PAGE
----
INDUSTRIAL RELATIONS ACTS, 1946 TO 2001
SECTION 13(9), INDUSTRIAL RELATIONS ACT, 1969
ALPHA MOBILE COMMUNICATIONS LIMITED
(REPRESENTED BY M M MULRINE & CO, SOLICITORS)
- AND -
Chairman: Ms Jenkinson
Employer Member: Mr Carberry
Worker Member: Mr O'Neill
1. Appeal against Rights Commissioner's Recommendation IR6679/01/GF (Appealed by both parties).
2. The worker was employed as Manager of Alpha Mobile Communications Limited, Donegal Town. On the 13th of June, 2001, the worker received a phone call, which she alleges, unfairly dismissed her from this position. The Company alleges that they invited the claimant in to discuss the reasons for the dismissal but that she refused and that the dismissal was justified.
The dispute was referred to a Rights Commissioner for investigation and recommendation. His recommendation issued on the 25th of February, 2002, as follows:-
“The claimant is entitled to pursue her complaint under the Industrial Relations Act 1969/1990. The respondent was duty notified on 27/11/2001 and failed to object in accordance with Section 36(1).
The dismissal was totally devoid of any fair procedures and natural justice and was clearly unfair. I am recommending that the claimant be paid the sum of €5000 compensation to be paid by the respondent forthwith.”
The worker appealed the recommendation to the Labour Court on the 26th of March, 2002, in accordance with Section 13(9) of the Industrial Relations Act, 1969. The Company appealed the recommendation to the Labour Court on 3rd April, 2002. A Labour Court hearing took place in Donegal on the 29th of May, 2002, being the earliest date available to both parties.
3. 1. The claimant was working on her own in the shop on the 13th of June, 2001.
The shop had to be locked for security reasons while she went to buy her lunch.
2. There was no contract of employment provided.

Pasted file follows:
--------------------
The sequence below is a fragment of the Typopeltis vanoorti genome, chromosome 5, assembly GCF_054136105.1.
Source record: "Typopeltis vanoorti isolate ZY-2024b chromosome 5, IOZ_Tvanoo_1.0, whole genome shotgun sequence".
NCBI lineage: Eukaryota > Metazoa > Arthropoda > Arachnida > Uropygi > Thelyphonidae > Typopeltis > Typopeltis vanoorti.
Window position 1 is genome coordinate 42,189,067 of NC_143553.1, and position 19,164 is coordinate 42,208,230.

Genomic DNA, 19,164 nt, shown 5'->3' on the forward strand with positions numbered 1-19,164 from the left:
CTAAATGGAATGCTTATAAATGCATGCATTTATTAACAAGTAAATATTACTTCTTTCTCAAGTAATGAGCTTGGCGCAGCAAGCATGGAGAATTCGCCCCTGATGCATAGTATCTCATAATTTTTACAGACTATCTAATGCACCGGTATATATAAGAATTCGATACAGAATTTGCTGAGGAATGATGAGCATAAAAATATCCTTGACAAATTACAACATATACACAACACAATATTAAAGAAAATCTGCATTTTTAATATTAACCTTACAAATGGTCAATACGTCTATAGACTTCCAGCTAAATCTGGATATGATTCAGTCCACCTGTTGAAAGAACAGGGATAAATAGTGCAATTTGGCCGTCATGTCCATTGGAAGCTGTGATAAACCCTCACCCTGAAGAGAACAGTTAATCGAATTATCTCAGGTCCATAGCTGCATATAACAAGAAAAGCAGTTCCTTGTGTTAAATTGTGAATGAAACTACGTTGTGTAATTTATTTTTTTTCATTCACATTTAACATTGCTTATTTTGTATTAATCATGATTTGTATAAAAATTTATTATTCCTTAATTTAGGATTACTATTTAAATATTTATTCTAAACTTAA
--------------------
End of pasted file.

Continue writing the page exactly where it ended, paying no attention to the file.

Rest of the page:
3. The worker believes that she was not invited to discuss the reasons for her
dismissal and alleges being told not to report to the shop the following day.
4. 1. The employee was not employed for 52 weeks full-time or regular part-time as
specified by the Unfair Dismissal Act, 1977, and, therefore, does not come
under the terms of the Act.
2. The Rights Commissioner had no jurisdiction to hear the claim.
3. The employee is guilty of misconduct, namely (a) selling items for less than cost
price without authority and (b) closing the shop without authority.
4. The employee refused a meeting to discuss matters.
5. The employee collected her P45.
It was pointed out to the Company that as this claim was under the Industrial Relations Acts, it was not necessary for the claimant to have 52 weeks continuous service to pursue a claim of wrongful dismissal.
The Labour Court gave careful consideration to the written and oral submissions of the parties. Under the Terms of Employment (Information) Act, 1994, and the Unfair Dismissals Act, 1977 - 1993, the claimant was entitled to receive a contract of employment and a copy of a grievance and disciplinary procedure. None were provided.
The employee was as a minimum entitled to know the allegations being made against her and was entitled to the right to reply, before any action was taken against her.
The Court is satisfied that the Company's serious lack of procedures and adherence to the principles of natural justice resulted in her employment being unfairly terminated. In this regard, the Court has taken account of the Code of Practice on Grievance and Disciplinary Procedures made under Section 42 of the Industrial Relations Act, 1990 (S.I. No. 146 of 2000) which sets out the procedural stages, which an employer should follow in dealing with matters of discipline.
Therefore, the Court recommends that the Company should pay compensation of €7500 to the claimant, to be accepted in full and final settlement of all claims against the Company.
Signed on behalf of the Labour Court
10th June, 2002______________________
Enquiries concerning this Decision should be addressed to Caroline Hayes, Court Secretary.